Continental Divide

In 2011 our family took a vacation to Rocky Mountain National Park. I undertook the biggest hiking challenge of my life (so far): Flat Top Mountain. The hike made for a full day, and some aching muscles by the time it was over, but the terrain and the summit were beautiful.

Flat Top Mountain Summit

When I reached the top, the name fits. The top of the mountain is a flat plain of rocks in all directions. I walked around and looked down in all direction at the valleys, lakes, and even glaciers that were now below me. Looking down the west side of the mountain I saw Grand Lake a small distance away and then realized that I had crossed the Continental Divide on foot.

The Continental Divide marks the division between east and west in terms of watershed. Water landing on the east side of the divide is destined for the Atlantic Ocean or Gulf of Mexico. Water landing on the west side of the divide is destined for the Pacific Ocean.

I started thinking as if I were a rain-drop. What if I landed on Flat Top Mountain? The divide is up here … somewhere. But the mountain has no distinct summit, so it’s not clear where the difference is between east and west of the divide.

Poor, confused raindrop.

Making a difficult decision is sometimes like the confused raindrop on Flat Top Mountain. Sometimes the divide between right and wrong is not distinct either.

How do we make those difficult decisions?

  • Ask our friends and family?
  • Consult a book?
  • Google it? Wikipedia?
  • Flip a coin?
  • Consult the scriptures?
  • Pray?

Maybe a little bit of all of them?

Take heart knowing that “easy” major decisions are very rare. When historians dig into “simple” decisions of the past in history, almost always those decisions were very difficult at the time they were made. Only in retrospect do they appear black and white. At the time, they were usually filled with gray areas.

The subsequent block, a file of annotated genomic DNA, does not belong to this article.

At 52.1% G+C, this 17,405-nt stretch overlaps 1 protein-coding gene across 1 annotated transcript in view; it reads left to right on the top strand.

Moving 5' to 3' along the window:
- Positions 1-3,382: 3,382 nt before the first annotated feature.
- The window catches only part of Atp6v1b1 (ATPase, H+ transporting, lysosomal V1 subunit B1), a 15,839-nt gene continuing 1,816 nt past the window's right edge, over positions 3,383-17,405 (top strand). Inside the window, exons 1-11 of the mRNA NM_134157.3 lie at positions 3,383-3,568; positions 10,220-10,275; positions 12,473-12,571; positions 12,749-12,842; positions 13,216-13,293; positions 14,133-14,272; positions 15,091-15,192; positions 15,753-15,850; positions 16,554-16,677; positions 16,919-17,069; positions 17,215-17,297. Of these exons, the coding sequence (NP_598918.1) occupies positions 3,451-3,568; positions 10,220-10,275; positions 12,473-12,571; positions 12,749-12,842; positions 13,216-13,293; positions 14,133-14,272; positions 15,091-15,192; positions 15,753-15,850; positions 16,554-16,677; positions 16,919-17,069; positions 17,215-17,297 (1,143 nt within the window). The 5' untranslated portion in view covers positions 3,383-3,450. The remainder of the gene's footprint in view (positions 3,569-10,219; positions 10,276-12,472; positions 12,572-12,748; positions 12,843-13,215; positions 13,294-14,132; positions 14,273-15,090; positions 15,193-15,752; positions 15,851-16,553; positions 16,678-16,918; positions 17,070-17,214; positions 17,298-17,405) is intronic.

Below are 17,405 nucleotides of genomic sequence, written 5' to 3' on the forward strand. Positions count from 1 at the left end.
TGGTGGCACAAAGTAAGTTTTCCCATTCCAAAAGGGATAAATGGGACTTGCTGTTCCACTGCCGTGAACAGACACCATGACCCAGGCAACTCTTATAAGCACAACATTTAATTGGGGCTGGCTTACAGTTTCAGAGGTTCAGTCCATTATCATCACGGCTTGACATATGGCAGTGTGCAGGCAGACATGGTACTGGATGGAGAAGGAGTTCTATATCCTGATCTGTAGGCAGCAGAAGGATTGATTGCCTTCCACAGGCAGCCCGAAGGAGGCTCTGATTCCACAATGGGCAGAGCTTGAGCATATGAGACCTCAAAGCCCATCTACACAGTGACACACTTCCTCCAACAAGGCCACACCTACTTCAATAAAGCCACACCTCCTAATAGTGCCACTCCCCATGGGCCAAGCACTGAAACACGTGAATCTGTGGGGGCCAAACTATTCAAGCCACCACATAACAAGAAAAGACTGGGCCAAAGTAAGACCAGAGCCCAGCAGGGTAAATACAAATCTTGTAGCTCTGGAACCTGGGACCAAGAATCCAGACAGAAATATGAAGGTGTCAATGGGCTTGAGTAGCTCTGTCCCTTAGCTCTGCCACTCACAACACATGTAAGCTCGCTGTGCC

There is one distinct advantage we have over the rain drop. The rain drop has no choice in the matter. It is completely under the control of gravity and the terrain it lands on. We have the freedom, and responsibility, to consider our choices wisely, and ask our Creator for his input. It means work, but it also means we have some level of control in the decisions we make, even if the situations we are in were not entirely our making.

There is something else that makes us greater than the rain drop. The rain drop is still just water. When it evaporates and falls again, it is still the same water that it was before. When we encounter a new decision to be made, we have the lessons learned from all of our previous decisions to help guide us in making better decisions as time goes on.

Poor rain drop.

Poorer still, those individuals who do not realize how much greater they are than the rain drop.


2 Responses to “Continental Divide”

  1. 1 Anonymous February 1, 2013 at 6:55 PM

    You are the best dad ever! (Andrew)

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